The kids got a freshly cooked meal for lunch every day at 13:00. Since many of the children come from poorer backgrounds, it is an important part of the school to provide at least one well-balanced meal a day, that would provide nutrients to counteract malnutrition. Here I also helped the children to eat their food, but also with the cleaning of faces and tables. Due to a heavy tetra paresis, a girl had considerable difficulty swallowing and thus had problems to eat at all.
Children like her would be artificially fed in Germany, but as this is hardly possible in Tanzania, the teachers take almost 1 hour for each meal to feed her a bit at least. After the children’s lunch it was the lunch time for the staff while the children busied themselves. The food was very delicious and I was always happy when we got rice with beans and spinach. The rest of the day was used for free play. I used this time for further therapy and often tried to involve several children in group activities. I would use the hammock in the classroom, play with balloons, move the rotary carousel in the schoolyard, and so on. The parents or older siblings came in the afternoon at around 16:00 to pick up the children.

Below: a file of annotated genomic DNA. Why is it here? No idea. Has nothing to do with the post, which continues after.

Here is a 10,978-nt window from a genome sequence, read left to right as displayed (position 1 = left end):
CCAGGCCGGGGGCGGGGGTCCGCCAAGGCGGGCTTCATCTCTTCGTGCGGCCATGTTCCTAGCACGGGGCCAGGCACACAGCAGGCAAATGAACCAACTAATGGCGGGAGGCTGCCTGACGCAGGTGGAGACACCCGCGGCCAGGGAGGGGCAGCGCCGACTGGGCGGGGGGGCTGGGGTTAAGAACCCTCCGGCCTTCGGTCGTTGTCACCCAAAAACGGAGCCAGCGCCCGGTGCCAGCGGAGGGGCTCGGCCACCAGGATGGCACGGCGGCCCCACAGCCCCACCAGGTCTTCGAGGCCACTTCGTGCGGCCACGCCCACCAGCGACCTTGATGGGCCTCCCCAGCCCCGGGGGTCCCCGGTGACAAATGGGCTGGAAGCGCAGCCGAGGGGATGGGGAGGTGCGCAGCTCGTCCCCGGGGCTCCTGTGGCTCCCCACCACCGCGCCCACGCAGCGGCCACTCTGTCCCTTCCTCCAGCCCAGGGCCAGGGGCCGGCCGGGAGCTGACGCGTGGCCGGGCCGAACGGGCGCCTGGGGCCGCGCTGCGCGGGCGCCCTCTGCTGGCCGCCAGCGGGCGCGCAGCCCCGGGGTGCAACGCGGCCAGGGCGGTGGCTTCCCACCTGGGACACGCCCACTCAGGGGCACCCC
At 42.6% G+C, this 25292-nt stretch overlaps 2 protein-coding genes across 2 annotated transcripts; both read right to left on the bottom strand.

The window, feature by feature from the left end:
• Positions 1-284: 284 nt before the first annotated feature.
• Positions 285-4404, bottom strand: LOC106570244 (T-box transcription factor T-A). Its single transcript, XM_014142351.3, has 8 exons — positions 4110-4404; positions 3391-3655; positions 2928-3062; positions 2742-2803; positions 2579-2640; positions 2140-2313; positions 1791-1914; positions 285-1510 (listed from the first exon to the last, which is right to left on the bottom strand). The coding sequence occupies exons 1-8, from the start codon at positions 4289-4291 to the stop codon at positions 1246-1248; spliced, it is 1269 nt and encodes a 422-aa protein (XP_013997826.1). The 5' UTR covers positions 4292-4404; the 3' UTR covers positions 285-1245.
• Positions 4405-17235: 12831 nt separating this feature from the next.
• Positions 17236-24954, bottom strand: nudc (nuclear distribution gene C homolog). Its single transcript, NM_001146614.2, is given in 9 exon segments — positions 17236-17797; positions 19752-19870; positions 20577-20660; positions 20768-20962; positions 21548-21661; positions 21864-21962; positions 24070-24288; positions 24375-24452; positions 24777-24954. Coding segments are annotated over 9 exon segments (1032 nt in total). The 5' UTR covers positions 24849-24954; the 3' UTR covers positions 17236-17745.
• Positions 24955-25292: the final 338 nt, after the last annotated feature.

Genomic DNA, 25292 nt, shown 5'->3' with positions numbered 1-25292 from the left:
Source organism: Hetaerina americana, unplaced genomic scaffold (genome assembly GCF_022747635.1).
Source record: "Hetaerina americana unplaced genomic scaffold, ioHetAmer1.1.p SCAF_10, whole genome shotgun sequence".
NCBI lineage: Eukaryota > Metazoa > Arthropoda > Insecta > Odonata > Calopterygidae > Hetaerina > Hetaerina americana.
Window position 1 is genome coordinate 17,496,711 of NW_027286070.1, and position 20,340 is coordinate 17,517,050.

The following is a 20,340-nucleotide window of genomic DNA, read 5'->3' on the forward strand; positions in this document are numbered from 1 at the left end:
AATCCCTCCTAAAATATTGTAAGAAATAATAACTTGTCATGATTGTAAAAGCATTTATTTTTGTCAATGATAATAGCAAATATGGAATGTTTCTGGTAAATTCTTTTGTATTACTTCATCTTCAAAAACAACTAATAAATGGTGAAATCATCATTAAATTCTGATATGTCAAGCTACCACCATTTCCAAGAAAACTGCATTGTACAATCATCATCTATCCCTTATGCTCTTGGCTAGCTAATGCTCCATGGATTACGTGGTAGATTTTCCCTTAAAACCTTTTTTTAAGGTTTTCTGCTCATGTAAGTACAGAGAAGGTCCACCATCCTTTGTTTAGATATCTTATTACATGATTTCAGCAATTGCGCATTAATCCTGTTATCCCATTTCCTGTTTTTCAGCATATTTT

The teachers interacted very loving with the children but unfortunately, there was little individual support. This is partly due to a lack of knowledge, but also lack of staff. There is a total of 11 children in the classroom – all of whom need special attention. One teacher was mostly busy with nappy changing, as 6 out of 11 children were incontinent and two kids needed assistance with going to the toilet. Of course, I have changed nappies before, but since diapers are too expensive for some families, the children are wrapped in cloths and a plastic bag. This old way of swaddling was also a new experience for me and I had to learn the right technique first.
Every other week, the occupational therapist visits for a few hours. She is the Sister in charge for over 100 BCC children in Moshi. She has great ideas for the children’s therapies and designs a therapy plan for each child, which in my opinion is well adapted to the children. However, her time is unfortunately sparse and limited to put the plans into action. The Sister also has an eye on the children’s care and provision of appropriate aids, such as customized shoes, tables and wheelchairs.